Page last updated at 09:46 GMT, Tuesday, 17 February 2009

Timeline: Soviet war in Afghanistan

A chronology of key events around the 1979 Soviet invasion of Afghanistan and the decade-long war it sparked.

The new Afghanistan President Noor Muhammed Taraki speaks at a news conference in Kabul, Afghanistan, on May 6, 1978. Afghanistan is under communist rule after the bloody coup. Taraki was deposed and executed in Sept. 1979.
President Nur Muhammed Taraki speaks at a press conference in 1978

27 April: Afghanistan's communist People's Democratic Party seizes power in a coup but is split along ethnic lines and in-fighting begins. The country is renamed Democratic Republic of Afghanistan (DRA). An Islamic and conservative insurgency soon begins in the provinces.

5 December: A friendship treaty is signed with the USSR, building on Soviet economic and military support given to Afghanistan since the early 1950s.


March: The USSR begins massive military aid to the DRA, including hundreds of advisers, as the US scales down its presence after the murder of its kidnapped ambassador. Afghan soldiers mutiny in Herat, massacring Soviet citizens before their rebellion is crushed.

September: Hafizullah Amin emerges as DRA leader from a bout of bloodletting in the government during which President Nur Mohammed Taraki is killed. Requests for large numbers of Soviet forces to combat the growing insurgency continue under Amin's administration.

12 December: The Politbureau's inner circle, fearing the spectre of an Iranian-style Islamist revolution and wary of Amin's secret meetings with US diplomats in Afghanistan, decides to invade.

24 December: The Soviet defence ministry reveals orders to senior staff to send troops into Afghanistan. Commandos seize strategic installations in Kabul. Armoured columns cross the border at Termez and Kushka heading towards Kabul and Herat respectively.

29 December: After a week of heavy fighting during which Soviet commandos kill Amin and tens of thousands of troops invade by ground and air, Babrak Kamal is installed as the DRA's new Soviet-backed leader.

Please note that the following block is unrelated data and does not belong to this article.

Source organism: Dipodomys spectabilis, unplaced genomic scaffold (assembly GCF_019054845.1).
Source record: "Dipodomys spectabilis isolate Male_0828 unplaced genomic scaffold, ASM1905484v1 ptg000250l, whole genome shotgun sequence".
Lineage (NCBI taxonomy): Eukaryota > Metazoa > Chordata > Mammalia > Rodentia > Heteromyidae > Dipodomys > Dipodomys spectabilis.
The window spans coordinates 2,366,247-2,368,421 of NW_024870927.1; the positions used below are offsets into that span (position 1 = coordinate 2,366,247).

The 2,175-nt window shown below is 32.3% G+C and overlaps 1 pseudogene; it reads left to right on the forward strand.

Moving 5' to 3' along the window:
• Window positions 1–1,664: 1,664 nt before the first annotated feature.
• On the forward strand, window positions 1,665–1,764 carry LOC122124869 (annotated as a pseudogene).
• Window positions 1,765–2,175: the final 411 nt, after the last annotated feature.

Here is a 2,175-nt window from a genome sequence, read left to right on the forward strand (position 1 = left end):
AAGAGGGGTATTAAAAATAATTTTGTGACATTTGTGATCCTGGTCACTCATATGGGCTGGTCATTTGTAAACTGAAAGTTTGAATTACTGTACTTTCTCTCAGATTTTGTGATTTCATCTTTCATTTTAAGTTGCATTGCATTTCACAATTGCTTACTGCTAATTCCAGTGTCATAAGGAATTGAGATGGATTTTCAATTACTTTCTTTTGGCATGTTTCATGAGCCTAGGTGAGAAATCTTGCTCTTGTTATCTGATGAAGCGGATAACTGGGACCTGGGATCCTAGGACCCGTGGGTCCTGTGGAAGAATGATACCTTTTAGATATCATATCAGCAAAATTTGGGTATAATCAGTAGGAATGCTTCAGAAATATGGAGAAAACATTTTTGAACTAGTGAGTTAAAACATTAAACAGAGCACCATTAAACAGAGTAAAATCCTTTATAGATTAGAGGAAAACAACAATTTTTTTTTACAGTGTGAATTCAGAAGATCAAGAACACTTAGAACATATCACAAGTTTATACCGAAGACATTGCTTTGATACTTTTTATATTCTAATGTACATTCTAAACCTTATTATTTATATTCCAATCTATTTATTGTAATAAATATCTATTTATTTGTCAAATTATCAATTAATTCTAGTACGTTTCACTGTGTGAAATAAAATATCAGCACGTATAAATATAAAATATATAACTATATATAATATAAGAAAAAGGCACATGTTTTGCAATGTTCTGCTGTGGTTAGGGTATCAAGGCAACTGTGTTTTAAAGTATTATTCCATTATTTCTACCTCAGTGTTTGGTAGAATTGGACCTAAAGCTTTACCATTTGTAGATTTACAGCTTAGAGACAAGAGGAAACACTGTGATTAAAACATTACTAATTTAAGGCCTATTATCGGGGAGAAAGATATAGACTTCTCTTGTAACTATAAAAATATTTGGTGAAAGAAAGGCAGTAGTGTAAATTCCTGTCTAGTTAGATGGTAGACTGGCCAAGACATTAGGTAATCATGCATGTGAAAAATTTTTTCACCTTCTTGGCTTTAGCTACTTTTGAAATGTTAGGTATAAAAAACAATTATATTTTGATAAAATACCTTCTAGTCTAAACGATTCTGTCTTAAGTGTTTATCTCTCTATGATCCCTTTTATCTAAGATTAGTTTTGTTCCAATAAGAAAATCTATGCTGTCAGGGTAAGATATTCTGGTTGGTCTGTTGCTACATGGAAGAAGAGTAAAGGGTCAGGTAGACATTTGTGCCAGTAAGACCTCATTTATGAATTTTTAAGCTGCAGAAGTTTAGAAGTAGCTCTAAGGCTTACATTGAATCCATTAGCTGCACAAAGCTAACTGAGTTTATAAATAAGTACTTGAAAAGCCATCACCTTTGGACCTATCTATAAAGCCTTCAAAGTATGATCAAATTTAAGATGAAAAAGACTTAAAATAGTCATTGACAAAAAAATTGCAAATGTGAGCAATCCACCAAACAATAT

1. Elements of the 40th Army cross the Amu Daria river at Termez, moving towards Kabul on Highway 1
2. 103 Guards Airborne Division establishes an air corridor into Kabul
3. More elements of the 40th Army cross the border at Kushka in modern Turkmenistan, travelling to Kandahar via Heart



1. Soviet forces hold major towns and cities around the periphery of Afghanistan.
2. Highway 1, the route connecting Kandahar to Kabul and Termez, and the border with Pakistan are the most hotly contested areas of the war
3. The central Hindu Kush mountain range and rural areas are left mostly to the mujahideen.

1 of 18


Resistance intensifies with various mujahideen groups fighting Soviet forces and their DRA allies. In the first six months of the campaign, the Soviets commit more than 80,000 personnel to occupy Afghanistan. The US, Pakistan and Saudi Arabia supply money and arms to the mujahideen. The US leads a boycott of the Moscow Olympics.


The United Nations General Assembly calls for Soviet withdrawal.


More than five million Afghans are now estimated to be displaced by the war, with many fleeing to neighbouring Iran or Pakistan. New Soviet leader Mikhail Gorbachev says he wants to end the war in Afghanistan. In order to bring a quick victory, the resulting escalation of troops to pacify the region leads to the bloodiest year of the war.


The US begins supplying mujahideen with Stinger missiles, enabling them to shoot down Soviet helicopter gunships. Karmal is replaced by Mohammed Najibullah.


The DRA, USSR, US and Pakistan sign peace accords and the Soviets begin pulling out troops.


15 February: The USSR announces the departure of the last Soviet troops. More than one million Afghans and 13 thousand Soviet troops have been killed . Civil war continues as the mujahideen push to overthrow Najibullah, who is eventually toppled in 1992.

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